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Contact: Wouter Ketel, 252-728-2250 ext. 3014
HARKERS ISLAND, NC – Cape Lookout National Seashore is looking for energetic and talented teachers from Carteret, Craven, and Onslow County who are interested in fostering a strong connection between local schools and their National Park.Working as a Teacher-Ranger at Cape Lookout National Seashore during the upcoming summer season will allow the teacher to bring their expertise to the park and take a deeper knowledge of the park back to their classroom.
This position is open to Carteret, Craven, and Onslow County teachers working in any grade level or subject area.Please contact Karen Duggan at 252-728-2250 at extension 3024 for more information or to receive an application.Applications are due on May 23, 2014.Applications are also available on the web at www.nps.gov/calo/forteachers/teacher-ranger.htm.
National parks enrich the lives of many in this nation. They provide access to the powerful ideas, values, and meanings associated with the remarkable cultural, natural, and recreational heritage of the United States. The National Park Service (NPS) strives to provide opportunities for all Americans to connect to their national heritage through the national parks. The Teacher-Ranger-Teacher program provides a solution: connecting students to their national parks through a teacher in their school.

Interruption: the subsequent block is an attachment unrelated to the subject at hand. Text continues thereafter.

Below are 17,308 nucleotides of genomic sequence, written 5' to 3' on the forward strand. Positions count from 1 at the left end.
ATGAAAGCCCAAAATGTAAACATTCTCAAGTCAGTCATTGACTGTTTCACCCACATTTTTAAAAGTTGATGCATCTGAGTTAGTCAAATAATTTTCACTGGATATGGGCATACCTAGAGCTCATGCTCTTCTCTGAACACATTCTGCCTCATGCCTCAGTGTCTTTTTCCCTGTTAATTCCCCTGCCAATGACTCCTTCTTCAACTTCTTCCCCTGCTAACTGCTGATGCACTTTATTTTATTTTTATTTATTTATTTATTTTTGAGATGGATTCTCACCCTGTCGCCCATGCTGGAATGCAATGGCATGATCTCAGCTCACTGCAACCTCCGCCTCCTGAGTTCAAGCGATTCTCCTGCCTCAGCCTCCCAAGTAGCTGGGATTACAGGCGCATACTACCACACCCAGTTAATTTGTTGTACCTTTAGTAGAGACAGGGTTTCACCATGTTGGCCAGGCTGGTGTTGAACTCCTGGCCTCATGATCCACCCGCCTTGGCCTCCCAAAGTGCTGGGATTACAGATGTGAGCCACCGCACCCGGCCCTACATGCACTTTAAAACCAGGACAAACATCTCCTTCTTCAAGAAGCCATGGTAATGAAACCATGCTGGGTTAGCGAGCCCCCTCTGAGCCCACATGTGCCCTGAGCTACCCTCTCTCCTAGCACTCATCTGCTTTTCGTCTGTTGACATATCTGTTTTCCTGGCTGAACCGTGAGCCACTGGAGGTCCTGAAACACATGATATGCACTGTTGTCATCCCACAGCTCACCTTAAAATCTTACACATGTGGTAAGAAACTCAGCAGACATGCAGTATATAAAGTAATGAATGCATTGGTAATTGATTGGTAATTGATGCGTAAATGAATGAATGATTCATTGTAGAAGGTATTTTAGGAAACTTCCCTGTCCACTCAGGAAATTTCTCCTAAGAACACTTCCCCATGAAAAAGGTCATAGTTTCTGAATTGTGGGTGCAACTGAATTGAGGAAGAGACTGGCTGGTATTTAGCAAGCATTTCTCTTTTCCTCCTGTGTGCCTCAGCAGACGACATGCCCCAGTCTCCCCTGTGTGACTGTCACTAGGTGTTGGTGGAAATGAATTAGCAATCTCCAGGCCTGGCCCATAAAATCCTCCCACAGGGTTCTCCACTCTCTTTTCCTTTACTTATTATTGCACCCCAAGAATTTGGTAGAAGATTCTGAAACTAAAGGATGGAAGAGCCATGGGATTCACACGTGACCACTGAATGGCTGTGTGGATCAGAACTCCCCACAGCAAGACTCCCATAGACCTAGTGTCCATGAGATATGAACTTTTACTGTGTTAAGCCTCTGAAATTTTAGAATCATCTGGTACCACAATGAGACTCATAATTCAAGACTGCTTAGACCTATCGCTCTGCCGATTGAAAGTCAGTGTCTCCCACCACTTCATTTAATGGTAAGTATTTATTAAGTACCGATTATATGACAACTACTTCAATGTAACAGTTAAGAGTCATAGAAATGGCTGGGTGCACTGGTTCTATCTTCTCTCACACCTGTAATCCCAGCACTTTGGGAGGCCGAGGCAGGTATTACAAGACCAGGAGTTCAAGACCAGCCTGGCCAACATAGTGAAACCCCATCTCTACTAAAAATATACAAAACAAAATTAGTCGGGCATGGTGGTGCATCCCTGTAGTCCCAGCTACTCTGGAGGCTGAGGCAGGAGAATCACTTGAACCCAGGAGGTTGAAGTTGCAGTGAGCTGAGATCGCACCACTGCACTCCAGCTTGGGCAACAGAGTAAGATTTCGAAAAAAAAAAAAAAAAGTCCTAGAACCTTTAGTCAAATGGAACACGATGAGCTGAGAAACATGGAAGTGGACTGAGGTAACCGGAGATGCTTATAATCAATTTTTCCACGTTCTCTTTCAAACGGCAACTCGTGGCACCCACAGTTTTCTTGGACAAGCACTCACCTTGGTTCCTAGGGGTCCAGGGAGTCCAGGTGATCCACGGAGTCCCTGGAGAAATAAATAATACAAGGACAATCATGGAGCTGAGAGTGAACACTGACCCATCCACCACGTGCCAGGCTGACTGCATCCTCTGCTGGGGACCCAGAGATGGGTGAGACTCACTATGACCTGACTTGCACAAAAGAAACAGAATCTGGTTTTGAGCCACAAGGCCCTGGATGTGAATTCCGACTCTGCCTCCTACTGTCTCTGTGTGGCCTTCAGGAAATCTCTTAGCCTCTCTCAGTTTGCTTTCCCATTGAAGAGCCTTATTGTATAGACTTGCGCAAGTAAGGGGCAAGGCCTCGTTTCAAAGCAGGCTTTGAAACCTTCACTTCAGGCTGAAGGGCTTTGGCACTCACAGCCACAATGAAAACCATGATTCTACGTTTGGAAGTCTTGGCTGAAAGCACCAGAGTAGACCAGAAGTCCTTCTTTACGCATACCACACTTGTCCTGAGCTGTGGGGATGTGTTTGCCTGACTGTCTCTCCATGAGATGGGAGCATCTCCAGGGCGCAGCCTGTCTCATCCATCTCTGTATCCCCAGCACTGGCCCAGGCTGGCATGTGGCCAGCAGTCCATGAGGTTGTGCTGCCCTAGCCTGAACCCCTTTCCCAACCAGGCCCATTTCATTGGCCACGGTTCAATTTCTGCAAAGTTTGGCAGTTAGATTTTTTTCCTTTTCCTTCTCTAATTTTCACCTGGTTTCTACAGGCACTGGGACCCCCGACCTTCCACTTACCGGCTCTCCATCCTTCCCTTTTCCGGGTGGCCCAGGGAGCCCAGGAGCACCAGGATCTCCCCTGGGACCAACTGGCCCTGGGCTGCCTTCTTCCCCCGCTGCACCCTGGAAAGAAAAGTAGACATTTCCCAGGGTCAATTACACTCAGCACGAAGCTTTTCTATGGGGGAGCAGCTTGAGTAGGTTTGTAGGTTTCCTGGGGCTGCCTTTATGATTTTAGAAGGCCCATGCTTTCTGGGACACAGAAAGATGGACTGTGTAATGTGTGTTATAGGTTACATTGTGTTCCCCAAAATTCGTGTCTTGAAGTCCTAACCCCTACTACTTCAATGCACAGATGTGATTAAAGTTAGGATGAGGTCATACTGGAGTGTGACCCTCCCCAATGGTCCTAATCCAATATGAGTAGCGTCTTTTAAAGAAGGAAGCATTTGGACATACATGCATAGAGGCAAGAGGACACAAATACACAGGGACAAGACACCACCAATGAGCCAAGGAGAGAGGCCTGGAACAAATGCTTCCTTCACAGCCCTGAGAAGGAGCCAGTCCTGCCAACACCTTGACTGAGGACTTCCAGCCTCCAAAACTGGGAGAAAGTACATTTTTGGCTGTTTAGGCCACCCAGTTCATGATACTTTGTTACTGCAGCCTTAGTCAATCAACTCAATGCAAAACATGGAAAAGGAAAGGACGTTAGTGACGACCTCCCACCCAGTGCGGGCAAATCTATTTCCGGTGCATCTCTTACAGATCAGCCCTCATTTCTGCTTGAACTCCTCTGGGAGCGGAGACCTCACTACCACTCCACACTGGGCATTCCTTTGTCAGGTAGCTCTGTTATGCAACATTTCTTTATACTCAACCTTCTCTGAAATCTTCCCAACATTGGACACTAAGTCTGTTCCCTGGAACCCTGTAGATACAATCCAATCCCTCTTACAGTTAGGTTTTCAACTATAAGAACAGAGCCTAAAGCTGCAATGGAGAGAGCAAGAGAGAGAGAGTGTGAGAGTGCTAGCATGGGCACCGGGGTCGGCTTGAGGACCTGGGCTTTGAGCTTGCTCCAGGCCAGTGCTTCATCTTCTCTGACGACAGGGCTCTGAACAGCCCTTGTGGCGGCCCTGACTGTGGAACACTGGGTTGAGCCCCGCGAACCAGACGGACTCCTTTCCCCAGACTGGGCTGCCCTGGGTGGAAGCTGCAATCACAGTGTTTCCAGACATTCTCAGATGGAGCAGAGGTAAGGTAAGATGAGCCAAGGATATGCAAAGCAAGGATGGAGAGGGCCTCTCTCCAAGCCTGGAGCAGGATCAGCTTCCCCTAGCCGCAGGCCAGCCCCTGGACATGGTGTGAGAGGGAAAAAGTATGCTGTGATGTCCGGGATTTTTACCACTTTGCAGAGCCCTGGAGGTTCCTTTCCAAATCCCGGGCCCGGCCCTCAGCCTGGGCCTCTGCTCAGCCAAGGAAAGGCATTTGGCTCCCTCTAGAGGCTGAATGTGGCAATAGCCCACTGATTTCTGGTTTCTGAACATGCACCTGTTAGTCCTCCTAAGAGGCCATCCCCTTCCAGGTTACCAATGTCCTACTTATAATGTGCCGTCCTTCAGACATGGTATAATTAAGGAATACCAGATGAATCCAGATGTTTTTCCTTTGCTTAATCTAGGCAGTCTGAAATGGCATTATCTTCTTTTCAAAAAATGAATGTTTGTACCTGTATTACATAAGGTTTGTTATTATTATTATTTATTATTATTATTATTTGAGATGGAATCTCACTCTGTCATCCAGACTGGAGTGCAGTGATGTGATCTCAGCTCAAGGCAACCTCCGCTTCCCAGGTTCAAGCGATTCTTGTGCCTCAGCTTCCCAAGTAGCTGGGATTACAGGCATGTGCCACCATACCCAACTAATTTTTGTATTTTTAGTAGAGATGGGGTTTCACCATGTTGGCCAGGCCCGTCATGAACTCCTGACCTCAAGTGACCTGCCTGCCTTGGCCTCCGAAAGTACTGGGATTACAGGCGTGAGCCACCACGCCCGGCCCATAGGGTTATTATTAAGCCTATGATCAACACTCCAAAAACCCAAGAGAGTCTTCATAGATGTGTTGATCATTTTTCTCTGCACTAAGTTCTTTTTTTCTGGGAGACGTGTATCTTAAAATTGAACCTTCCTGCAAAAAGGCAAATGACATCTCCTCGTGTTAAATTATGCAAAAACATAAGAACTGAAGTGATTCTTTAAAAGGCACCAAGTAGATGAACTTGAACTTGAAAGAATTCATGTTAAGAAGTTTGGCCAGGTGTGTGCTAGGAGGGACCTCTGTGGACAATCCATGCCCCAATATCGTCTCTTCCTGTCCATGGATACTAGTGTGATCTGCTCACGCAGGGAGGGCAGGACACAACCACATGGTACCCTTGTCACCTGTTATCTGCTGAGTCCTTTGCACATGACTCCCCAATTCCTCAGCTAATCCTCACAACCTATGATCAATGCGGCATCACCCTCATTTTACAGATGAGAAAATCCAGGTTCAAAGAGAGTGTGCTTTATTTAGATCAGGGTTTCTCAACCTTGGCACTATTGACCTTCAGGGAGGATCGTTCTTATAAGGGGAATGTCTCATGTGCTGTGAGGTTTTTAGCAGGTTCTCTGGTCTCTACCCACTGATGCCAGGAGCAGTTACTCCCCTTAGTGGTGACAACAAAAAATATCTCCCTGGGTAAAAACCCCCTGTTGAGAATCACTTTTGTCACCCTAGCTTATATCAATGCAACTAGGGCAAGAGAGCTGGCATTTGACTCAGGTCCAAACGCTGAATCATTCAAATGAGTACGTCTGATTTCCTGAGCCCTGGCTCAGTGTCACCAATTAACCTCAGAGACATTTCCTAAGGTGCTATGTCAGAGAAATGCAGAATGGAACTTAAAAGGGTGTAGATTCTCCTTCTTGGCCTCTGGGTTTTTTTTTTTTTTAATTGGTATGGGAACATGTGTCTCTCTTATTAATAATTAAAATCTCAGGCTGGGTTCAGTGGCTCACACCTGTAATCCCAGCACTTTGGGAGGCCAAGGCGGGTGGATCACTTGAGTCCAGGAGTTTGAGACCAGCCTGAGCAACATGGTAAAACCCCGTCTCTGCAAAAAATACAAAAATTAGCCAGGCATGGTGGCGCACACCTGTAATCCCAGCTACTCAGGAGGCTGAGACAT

This will be the fifth year Cape Lookout National Seashore has benefited from the experience of a Teacher-Ranger.In this program, a teacher works as a Teacher-Ranger at Cape Lookout National Seashore during the summer.The Teacher-Ranger will use their teaching experience as he/she performs the duties of a Park Ranger/educator.These duties can include developing and presenting education programs for the public, staffing visitor centers, creating or enhancing curriculum materials to be used in the classroom, and developing in-depth knowledge of and experience with the park's resources.
When returning to school in the fall, the Teacher-Rangers will be able to draw upon their summer experiences in creating lesson plans which bring the national parks into the classroom for students.The following April, during National Park Week, the Teacher-Ranger will visit other classrooms to discuss their summer with the NPS and engage students and other teachers in activities that relate to America's national parks.
The Teacher-Ranger-Teacher program has many benefits.Participating Teacher-Rangers obtain a wide range of knowledge and skill by working with park staff; they earn a $3,000 stipend for the seven week program during which they commit to working a minimum of 224 hours.Schools will benefit from the Teacher-Ranger who has learned to apply new techniques for engaging multiple learning styles, and students will be better able to connect to our nation's heritage through the experiences of their Teacher-Ranger.